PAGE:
A consistently good fourth album from the dependable Mancunian band. I had worried that Elbow were going to settle into blandness after the musical spice of their first two records had been diluted slightly on "Leaders of the Free World". And on first listen, the medium-paced, mellow songs on "The Seldom Seen Kid" don't grab really you. But the album's emotional range is revealed with time, from the soft-loud swells on "Starlings", the sneering uptempo lead single "Grounds For Divorce", to the sweepingly grandiose "Loneliness of the Tower Crane Driver". The waltzing horserace-fraud caper "The Fix", where Garvey duets with the gravelly-voiced Richard Hawley, gives some dark amusement before the album concludes in a more serious tone with a heartfelt tribute to a recently passed friend. What really stops lines like "the city sirens our violins" on "Mirrorball" from being anonymous urban melancholy is Guy Garvey's delicious baritone and the consistently high quality of his wordsmithing. Credit is also due for the elegant design and lyrics layout of the CD cover!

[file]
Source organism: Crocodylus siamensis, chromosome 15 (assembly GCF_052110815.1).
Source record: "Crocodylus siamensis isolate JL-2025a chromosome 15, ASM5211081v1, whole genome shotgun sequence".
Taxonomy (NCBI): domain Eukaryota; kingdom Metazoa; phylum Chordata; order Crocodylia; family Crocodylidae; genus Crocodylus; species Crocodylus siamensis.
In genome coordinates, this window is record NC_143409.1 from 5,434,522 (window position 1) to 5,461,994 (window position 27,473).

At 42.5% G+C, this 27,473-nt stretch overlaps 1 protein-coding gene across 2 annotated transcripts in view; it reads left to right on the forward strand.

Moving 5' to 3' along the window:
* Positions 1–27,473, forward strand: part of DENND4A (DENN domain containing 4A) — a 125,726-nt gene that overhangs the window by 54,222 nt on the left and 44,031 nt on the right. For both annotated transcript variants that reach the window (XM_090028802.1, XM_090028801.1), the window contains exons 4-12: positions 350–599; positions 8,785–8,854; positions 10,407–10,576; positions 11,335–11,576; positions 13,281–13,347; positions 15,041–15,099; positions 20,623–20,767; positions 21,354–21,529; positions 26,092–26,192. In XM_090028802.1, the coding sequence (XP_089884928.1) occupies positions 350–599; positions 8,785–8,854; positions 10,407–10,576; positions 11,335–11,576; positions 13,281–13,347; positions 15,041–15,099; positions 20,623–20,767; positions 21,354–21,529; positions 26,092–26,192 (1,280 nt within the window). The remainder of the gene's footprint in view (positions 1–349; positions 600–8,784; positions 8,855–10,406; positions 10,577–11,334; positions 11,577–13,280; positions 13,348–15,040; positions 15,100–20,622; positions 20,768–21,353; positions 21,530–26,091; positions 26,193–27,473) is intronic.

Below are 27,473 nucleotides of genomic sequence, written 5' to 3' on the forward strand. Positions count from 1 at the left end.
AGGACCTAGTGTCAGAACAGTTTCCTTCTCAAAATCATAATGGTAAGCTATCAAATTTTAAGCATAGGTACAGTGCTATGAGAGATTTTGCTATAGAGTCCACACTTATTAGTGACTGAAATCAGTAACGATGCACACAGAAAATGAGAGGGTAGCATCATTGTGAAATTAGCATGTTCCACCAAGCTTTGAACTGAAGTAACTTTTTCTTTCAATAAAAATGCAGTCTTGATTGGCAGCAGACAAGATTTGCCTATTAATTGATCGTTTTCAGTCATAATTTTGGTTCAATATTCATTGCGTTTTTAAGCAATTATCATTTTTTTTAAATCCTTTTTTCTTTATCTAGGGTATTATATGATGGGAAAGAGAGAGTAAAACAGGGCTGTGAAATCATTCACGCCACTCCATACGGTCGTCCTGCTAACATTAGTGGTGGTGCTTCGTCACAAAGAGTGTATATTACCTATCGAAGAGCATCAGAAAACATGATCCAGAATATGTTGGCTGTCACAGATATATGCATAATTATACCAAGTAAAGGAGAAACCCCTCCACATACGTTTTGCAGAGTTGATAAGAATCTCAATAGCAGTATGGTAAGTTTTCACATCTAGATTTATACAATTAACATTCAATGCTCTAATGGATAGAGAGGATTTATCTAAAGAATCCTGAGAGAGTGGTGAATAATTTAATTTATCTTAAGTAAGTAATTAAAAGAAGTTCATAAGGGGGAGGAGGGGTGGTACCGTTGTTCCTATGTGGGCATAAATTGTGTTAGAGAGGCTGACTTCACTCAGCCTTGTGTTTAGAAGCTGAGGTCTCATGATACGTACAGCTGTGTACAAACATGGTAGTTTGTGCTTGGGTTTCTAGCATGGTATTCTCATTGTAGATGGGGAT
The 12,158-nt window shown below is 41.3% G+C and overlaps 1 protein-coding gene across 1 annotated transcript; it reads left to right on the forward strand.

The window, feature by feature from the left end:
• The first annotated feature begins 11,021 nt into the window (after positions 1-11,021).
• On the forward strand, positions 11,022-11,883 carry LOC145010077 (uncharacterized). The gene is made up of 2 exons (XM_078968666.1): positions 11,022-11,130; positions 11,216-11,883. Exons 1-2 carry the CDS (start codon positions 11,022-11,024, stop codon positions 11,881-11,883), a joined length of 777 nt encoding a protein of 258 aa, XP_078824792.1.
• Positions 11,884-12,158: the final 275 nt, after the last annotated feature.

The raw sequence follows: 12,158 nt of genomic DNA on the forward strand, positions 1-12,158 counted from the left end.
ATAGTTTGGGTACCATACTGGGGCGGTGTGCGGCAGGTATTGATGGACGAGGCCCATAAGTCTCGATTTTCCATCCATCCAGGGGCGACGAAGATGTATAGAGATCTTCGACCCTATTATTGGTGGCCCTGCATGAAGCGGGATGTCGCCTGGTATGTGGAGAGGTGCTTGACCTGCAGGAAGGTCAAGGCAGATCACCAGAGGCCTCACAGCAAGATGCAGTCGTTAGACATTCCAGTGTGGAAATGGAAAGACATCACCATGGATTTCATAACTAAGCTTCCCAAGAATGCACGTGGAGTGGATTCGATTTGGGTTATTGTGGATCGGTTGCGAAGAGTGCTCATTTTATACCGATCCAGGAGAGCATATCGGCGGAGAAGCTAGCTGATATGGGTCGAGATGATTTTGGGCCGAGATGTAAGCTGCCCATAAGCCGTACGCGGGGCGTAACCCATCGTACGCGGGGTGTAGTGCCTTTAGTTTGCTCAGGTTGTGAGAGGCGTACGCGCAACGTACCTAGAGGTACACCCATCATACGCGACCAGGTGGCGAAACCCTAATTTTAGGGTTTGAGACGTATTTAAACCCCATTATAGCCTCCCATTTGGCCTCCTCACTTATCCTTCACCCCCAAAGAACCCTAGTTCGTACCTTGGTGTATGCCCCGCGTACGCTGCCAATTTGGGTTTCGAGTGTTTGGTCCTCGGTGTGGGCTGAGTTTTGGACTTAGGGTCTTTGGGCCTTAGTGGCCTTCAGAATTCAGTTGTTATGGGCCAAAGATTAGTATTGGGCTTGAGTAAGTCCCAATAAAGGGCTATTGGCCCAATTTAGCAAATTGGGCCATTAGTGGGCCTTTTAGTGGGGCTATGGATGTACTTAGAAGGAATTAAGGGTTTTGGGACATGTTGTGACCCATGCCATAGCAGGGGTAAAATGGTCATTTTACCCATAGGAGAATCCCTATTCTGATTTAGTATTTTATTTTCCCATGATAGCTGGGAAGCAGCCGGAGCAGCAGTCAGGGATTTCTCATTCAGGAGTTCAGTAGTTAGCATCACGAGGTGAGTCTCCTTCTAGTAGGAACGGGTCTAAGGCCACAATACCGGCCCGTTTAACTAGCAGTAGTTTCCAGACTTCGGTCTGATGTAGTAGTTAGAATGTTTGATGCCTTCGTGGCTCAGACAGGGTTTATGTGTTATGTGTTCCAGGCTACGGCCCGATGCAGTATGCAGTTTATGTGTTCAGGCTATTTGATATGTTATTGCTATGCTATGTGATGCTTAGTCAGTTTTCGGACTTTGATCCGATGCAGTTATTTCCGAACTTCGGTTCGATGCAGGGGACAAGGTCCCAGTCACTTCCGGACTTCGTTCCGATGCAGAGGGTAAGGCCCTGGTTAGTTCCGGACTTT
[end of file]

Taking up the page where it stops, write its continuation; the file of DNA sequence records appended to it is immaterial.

May 28, 2008
See blog entry: New design and new albums from 2008 (28 May, 2008)